So Technology Review published a summary of an arxiv article arguing for mass quantization in black holes. Looks like an ultraviolet catastrophe argument, which is fascinating in itself. But first, I have to address this journalistic clusterfuck:
Of course, the question of this kind of black hole production at the LHC once again raises the thorny question of whether the safety assurances we’ve been given about these experiments are valid.
No, it means the exact opposite. The article is prompted by the absence of black holes in experimental products. The implications of the model are that black holes are harder for the LHC to create.
We’ve looked at the arguments before. One important question is whether state-of-the-art theoretical physics is up to the task of making a trustworthy prediction that the LHC is safe.
Today’s paper makes clear that our understanding of micro black hole physics is rapidly changing. So it would be entirely reasonable to ask on what basis physicists are able to make safety assurances.
This is a debate that particle physicists are strangely reluctant to engage in, having ignored most of the questions marks over safety.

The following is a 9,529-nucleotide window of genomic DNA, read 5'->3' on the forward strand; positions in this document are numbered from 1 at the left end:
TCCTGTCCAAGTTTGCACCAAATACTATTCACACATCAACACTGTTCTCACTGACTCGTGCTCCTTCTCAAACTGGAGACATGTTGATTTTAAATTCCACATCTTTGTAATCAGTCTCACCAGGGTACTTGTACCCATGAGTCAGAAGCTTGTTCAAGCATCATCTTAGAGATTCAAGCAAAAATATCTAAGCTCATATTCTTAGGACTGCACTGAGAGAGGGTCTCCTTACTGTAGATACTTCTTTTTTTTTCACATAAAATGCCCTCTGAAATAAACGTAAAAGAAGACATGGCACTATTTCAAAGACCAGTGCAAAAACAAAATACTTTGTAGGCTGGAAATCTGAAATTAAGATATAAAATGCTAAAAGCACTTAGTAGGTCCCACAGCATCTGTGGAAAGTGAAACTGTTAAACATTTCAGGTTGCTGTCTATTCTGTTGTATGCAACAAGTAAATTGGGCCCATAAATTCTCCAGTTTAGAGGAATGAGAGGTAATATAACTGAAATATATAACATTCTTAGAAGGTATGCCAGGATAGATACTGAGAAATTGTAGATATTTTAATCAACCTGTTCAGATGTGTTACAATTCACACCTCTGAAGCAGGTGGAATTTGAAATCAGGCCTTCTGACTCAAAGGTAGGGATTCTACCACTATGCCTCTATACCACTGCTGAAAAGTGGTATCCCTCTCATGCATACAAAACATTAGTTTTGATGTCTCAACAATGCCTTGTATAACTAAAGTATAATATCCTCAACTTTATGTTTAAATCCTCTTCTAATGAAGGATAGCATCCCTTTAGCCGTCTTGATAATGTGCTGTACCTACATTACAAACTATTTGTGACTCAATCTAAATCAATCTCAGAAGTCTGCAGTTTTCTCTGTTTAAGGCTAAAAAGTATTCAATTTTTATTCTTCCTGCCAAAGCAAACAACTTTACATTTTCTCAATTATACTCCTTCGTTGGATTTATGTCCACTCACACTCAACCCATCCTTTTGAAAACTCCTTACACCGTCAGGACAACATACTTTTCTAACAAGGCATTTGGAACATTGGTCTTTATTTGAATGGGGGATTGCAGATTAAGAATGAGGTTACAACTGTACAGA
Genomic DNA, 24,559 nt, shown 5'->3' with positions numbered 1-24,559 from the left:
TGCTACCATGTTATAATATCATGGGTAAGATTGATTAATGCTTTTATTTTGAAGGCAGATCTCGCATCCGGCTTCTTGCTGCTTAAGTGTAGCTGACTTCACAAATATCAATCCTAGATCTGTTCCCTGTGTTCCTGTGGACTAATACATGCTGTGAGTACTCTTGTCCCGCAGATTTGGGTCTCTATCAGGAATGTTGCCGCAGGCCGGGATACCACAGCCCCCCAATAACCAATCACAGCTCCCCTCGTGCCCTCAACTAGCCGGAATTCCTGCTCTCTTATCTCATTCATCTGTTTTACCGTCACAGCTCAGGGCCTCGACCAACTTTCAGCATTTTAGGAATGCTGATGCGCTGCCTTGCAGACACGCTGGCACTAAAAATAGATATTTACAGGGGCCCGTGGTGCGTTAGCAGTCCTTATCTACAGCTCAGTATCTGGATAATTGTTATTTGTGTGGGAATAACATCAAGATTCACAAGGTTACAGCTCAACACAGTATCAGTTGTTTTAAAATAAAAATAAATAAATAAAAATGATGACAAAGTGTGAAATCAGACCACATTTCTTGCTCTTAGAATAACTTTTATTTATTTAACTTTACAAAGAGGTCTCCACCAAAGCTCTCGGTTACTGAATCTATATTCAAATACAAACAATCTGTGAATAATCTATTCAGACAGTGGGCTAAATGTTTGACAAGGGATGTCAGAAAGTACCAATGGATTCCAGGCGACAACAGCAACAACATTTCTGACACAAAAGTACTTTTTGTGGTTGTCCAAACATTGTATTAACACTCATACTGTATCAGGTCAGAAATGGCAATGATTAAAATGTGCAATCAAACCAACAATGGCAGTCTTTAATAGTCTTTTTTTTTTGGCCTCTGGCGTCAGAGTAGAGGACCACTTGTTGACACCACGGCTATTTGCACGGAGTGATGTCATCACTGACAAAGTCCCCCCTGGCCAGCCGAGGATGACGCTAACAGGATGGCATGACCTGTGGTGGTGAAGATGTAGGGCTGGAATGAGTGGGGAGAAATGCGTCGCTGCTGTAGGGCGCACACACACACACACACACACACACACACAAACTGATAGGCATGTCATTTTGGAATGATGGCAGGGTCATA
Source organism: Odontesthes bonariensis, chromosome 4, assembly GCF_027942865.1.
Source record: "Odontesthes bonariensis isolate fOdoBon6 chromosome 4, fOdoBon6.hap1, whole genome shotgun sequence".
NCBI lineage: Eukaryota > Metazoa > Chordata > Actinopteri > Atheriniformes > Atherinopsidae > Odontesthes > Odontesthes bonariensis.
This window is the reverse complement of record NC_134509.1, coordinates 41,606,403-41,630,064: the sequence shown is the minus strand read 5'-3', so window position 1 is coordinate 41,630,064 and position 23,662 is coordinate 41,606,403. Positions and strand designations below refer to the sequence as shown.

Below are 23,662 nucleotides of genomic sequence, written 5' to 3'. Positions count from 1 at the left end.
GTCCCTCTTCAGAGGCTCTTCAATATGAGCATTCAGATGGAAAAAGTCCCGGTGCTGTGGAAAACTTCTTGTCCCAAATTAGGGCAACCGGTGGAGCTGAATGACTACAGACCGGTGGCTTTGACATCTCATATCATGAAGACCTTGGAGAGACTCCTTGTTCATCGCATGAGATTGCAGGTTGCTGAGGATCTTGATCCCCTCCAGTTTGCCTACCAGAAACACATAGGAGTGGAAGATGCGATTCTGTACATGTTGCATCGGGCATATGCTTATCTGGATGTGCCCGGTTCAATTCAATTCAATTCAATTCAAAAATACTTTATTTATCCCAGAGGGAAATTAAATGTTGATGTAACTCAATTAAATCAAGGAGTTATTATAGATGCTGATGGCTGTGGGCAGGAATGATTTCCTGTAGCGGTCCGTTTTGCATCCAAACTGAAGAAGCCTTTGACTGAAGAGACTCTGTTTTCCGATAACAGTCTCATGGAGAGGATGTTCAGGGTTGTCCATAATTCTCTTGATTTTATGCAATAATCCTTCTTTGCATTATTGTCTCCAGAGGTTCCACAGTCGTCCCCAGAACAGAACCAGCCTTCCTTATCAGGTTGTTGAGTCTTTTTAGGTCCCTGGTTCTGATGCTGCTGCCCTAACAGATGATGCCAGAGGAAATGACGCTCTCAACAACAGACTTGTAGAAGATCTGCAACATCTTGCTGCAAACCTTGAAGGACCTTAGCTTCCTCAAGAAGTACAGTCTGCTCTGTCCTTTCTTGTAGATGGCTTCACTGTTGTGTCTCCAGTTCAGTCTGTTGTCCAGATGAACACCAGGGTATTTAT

Physicists are not reluctant to engage. We’ve given you the answer over and over again, apparently without effect. LHC collisions are 7 tera-electron volts. Cosmic rays, which hit the earth constantly, are 100 exa-electron volts. That’s EIGHT ORDERS OF MAGNITUDE bigger.
To give you some scale here, if a cosmic ray hitting our atmosphere is equivalent to a Ford Excursion slamming into a solid concrete slab at 60MPH, the LHC is roughly a paperclip tossed at the wall. If car crashes like that happened every minute with no ill effects, would you really expect the paperclip to end the world? Absolutely not; to suggest otherwise is senseless fearmongering. To ignore the wealth of experimental and theoretical arguments published by CERN and independent reviewers on collider safety is just plain lazy.
And the rich frosting on this intellectual spongecake?
(Let's put aside for a moment the question of whether particle physicists are in any position to make safety assessments in the first place, given that they have the most to gain from running these experiments.)
Who else would you suggest we ask about particle safety? Would you refuse to trust a vehicle’s airbag system with your life because it was evaluated by automotive engineers? Avoid bridges and buildings because they were designed by structural engineers? Shall we demand that spacecraft safety be signed off on by a panel of MBAs or English professors? In every project involving the quantitative projection of risk to human lives, we place our trust, quite sensibly, in people who dedicate themselves to understanding the matter at hand. It’s great to have people double-checking, but to make a claim about a complex system without understanding how it works is, quite simply, bullshit.
Personally, I’m holding out for the day when editors fact-check the articles in MIT publications.
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